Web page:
This afternoon, I was suffering from a serious case of spring fever and was reading a book on all the places Frances Mayes has visited (her books formed the basis for the movie "Under the Tuscan Sun") when I saw that Richard Engels' "Iraq War Diary" was being replayed on MSNBC. I missed it the first time around because, well, it was on at ten, and I'm always asleep by then!
Anyway, it was riveting...a must-see if you want to get an idea of what the conflict really looks from a guy who has been there since "Shock & Awe" four years ago. If you've been put off because it's been advertised as very bloody, I'd submit that it really isn't that much worse than what we see on the news every night, or even on the desensitizingly gory CSI. In any event, we've unfortunately gotten so accustomed to blood and mutiliation in our living rooms that there's really nothing shocking here, just profoundly depressing. As bad as Engel has it-and it is pretty bad sometimes-he can leave whenever he wants. The disenfranchised Iraqis who are still caught in the mayhem are the ones who really grab your attention-waving bloody limbs, screaming in grief, knowing they've been utterly betrayed by the promise of what they thought the Americans were bringing. "I expected some security...I expected everything," says one bitter Iraqi man. Engel also blows the lid off some jealously guarded icons of the early days of the war, especially the picture of Saddam's statue falling amidst a group of cheering Iraqis. Even then, Engel says, the signs of sectarianism were there, as chants of "Moqtada! Moqtada!" arose from the crowd.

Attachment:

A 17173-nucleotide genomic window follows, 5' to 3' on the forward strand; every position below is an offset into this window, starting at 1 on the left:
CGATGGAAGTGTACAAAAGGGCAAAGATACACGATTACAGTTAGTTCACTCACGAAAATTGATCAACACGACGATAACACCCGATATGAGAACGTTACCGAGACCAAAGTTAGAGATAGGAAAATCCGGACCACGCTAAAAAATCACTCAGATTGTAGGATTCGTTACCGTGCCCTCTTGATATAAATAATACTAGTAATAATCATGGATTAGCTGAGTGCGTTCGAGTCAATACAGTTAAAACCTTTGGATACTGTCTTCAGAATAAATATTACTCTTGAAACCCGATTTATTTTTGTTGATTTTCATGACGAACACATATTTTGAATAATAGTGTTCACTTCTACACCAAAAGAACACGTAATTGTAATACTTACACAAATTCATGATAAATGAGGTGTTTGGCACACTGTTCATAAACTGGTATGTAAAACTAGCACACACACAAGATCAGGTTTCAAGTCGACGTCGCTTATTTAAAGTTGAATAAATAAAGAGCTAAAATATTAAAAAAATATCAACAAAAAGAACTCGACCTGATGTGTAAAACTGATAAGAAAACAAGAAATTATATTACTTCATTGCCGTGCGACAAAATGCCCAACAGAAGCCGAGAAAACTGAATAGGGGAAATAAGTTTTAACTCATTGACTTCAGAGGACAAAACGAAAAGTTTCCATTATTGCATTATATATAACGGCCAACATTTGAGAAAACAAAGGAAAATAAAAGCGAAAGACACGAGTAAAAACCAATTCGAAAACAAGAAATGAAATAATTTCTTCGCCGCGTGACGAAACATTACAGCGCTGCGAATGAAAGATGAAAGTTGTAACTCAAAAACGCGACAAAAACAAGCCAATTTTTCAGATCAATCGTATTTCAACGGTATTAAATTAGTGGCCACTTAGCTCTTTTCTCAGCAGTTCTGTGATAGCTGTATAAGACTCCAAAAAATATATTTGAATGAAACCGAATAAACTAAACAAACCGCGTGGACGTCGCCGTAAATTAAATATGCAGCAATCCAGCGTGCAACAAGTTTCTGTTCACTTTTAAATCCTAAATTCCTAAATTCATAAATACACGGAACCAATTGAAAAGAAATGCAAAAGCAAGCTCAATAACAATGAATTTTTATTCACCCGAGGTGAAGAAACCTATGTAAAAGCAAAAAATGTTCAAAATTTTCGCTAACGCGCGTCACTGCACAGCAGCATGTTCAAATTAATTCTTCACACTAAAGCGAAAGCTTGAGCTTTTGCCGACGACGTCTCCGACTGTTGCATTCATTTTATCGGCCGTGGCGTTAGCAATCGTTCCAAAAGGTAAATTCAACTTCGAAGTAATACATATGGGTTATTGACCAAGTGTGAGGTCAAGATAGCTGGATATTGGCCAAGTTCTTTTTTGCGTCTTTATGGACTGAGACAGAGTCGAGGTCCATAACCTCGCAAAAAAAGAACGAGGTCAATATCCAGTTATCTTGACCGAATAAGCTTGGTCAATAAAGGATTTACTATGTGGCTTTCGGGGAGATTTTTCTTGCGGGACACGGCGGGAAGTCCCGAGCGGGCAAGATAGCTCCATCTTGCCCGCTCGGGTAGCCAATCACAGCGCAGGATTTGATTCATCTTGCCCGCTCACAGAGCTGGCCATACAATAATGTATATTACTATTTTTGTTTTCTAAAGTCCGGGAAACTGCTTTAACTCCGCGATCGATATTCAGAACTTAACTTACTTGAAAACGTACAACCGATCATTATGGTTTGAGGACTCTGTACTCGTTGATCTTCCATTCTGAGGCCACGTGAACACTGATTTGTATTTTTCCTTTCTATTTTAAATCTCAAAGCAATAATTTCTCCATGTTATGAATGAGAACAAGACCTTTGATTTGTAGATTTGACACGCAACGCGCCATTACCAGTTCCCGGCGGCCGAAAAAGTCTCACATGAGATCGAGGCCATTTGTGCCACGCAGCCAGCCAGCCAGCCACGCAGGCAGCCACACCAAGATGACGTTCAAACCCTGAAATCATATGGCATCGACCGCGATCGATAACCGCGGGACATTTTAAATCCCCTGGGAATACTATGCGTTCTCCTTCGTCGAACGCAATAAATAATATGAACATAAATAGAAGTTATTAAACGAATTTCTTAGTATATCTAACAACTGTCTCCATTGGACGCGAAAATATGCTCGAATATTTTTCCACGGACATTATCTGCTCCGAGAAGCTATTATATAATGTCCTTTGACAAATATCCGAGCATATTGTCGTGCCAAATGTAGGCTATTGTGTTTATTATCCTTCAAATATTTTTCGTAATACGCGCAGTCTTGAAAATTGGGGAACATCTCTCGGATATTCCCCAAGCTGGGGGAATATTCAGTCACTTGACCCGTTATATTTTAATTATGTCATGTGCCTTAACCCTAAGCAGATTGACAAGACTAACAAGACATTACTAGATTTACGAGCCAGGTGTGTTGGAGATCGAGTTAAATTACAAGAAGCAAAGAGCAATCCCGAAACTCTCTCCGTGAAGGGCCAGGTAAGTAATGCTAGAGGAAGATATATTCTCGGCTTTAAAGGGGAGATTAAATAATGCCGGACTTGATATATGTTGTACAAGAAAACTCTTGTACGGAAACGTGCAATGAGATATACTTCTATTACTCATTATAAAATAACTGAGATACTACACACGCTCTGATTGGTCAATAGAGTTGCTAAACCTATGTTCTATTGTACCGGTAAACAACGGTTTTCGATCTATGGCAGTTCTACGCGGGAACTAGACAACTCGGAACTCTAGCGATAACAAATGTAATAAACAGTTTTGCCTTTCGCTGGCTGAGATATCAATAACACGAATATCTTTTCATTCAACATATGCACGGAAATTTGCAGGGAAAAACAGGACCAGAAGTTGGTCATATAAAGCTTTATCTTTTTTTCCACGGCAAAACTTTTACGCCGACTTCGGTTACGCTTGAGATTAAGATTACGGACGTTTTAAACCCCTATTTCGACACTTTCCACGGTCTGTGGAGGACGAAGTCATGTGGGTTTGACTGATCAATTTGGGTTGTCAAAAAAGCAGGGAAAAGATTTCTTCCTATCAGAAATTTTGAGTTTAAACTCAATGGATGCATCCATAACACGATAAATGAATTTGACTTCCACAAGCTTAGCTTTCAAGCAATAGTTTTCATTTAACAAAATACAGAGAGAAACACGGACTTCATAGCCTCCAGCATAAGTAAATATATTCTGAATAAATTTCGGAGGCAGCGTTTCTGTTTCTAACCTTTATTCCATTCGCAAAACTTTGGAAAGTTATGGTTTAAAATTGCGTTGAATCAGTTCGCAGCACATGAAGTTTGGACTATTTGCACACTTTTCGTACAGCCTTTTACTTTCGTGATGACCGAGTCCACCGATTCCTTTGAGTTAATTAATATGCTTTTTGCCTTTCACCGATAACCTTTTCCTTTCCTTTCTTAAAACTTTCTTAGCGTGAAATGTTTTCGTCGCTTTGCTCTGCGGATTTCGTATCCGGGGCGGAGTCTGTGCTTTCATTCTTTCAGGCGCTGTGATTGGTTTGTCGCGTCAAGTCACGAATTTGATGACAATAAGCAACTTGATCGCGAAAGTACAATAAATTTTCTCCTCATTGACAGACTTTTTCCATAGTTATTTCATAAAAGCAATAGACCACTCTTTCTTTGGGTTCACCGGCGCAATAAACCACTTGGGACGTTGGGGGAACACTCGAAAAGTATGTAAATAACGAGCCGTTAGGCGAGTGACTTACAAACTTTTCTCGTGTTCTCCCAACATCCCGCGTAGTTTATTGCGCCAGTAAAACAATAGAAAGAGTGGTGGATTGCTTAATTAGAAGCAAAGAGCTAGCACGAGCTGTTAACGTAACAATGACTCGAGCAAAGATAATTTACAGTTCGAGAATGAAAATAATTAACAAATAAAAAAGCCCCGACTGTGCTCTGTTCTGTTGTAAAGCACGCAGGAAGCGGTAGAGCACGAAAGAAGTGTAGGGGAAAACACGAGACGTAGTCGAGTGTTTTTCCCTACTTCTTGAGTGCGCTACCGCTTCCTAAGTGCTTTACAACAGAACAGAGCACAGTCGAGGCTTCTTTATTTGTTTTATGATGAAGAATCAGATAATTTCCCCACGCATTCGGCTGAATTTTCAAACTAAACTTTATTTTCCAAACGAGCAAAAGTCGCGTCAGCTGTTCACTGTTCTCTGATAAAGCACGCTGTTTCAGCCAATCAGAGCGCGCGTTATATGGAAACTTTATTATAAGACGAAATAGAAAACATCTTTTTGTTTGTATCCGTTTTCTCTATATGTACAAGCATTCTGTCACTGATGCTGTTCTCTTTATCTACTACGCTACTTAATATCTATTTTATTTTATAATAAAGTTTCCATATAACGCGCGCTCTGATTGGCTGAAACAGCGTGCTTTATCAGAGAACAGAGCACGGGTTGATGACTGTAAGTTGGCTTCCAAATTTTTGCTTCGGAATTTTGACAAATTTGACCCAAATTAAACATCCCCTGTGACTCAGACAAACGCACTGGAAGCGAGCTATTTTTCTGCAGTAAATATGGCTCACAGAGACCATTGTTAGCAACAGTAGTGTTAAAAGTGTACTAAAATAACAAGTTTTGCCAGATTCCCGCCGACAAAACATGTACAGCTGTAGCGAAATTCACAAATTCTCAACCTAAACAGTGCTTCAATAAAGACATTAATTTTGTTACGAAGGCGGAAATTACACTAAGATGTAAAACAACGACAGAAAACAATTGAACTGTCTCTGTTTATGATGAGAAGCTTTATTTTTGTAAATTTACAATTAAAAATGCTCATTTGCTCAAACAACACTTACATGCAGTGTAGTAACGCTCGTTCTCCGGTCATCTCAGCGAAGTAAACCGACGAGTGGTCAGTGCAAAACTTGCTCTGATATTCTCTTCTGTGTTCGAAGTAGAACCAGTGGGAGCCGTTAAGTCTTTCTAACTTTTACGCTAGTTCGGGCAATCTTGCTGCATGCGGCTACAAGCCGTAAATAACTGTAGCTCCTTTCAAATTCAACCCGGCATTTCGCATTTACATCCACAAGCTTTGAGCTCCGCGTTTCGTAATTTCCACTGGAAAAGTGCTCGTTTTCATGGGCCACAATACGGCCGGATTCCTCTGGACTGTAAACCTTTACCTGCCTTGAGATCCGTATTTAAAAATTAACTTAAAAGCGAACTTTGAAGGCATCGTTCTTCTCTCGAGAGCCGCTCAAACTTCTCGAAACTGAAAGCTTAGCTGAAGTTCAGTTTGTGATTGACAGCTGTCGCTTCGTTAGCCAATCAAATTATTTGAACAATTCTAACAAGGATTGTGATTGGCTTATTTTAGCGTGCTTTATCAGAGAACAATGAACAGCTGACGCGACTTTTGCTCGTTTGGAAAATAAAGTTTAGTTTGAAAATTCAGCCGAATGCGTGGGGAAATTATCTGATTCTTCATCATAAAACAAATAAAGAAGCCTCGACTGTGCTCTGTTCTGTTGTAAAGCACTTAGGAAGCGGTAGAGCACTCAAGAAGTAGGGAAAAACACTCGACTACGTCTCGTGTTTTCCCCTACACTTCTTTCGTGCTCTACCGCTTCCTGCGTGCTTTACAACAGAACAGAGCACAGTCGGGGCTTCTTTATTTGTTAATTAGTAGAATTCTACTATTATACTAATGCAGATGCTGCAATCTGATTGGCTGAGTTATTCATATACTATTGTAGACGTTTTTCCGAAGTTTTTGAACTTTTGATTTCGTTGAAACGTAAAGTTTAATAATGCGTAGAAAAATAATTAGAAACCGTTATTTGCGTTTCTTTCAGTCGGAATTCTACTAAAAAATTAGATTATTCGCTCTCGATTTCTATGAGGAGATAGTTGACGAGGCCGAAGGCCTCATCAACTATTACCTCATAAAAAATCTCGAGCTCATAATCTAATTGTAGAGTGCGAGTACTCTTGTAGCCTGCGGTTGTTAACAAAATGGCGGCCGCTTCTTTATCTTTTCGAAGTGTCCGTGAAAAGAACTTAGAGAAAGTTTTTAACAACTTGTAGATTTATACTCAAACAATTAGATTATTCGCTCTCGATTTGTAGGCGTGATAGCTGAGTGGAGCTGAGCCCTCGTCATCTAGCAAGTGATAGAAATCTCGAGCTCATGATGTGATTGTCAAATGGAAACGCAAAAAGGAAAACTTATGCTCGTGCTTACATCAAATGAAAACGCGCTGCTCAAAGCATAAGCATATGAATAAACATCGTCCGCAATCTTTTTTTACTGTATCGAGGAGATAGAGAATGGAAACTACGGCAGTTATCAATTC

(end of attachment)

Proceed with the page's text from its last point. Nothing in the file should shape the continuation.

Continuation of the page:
At the end, Richard Engel interviews some soldiers who express some anger at the war debate and protests that rage on over here in the US. It's bound to make those of you-who feel as deeply as I do that this war is illegal, immoral and has been terribly managed-flinch. To that I say to them: I'm sorry you feel that way. But this is about more than the anger of individual soldiers or even whole brigades. I hope some day those who are bitter about the country's response to this war can understand the rage and protest was done in part for them, the soldiers-so they are no longer called by a madman to die for a useless, contrived mission-but also in part for the Iraqi people and for our survival as a nation of laws and principles.
If you haven't seen it, you can download and watch it here.